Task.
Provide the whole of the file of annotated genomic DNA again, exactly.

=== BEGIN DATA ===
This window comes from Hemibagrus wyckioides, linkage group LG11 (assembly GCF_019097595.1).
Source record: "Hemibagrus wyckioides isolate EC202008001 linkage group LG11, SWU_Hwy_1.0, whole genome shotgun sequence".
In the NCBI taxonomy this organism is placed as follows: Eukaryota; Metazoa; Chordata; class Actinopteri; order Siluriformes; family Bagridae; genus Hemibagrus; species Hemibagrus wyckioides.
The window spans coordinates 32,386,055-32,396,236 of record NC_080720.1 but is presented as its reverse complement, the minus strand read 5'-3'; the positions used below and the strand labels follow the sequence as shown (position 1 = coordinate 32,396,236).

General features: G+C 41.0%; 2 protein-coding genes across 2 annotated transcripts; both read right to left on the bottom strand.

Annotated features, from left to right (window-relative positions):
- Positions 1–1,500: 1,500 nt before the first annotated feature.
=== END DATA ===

This window comes from Hemibagrus wyckioides, linkage group LG11 (assembly GCF_019097595.1).
Source record: "Hemibagrus wyckioides isolate EC202008001 linkage group LG11, SWU_Hwy_1.0, whole genome shotgun sequence".
In the NCBI taxonomy this organism is placed as follows: Eukaryota; Metazoa; Chordata; class Actinopteri; order Siluriformes; family Bagridae; genus Hemibagrus; species Hemibagrus wyckioides.
The window spans coordinates 32,386,055-32,396,236 of record NC_080720.1 but is presented as its reverse complement, the minus strand read 5'-3'; the positions used below and the strand labels follow the sequence as shown (position 1 = coordinate 32,396,236).

General features: G+C 41.0%; 2 protein-coding genes across 2 annotated transcripts; both read right to left on the bottom strand.

Annotated features, from left to right (window-relative positions):
- Positions 1–1,500: 1,500 nt before the first annotated feature.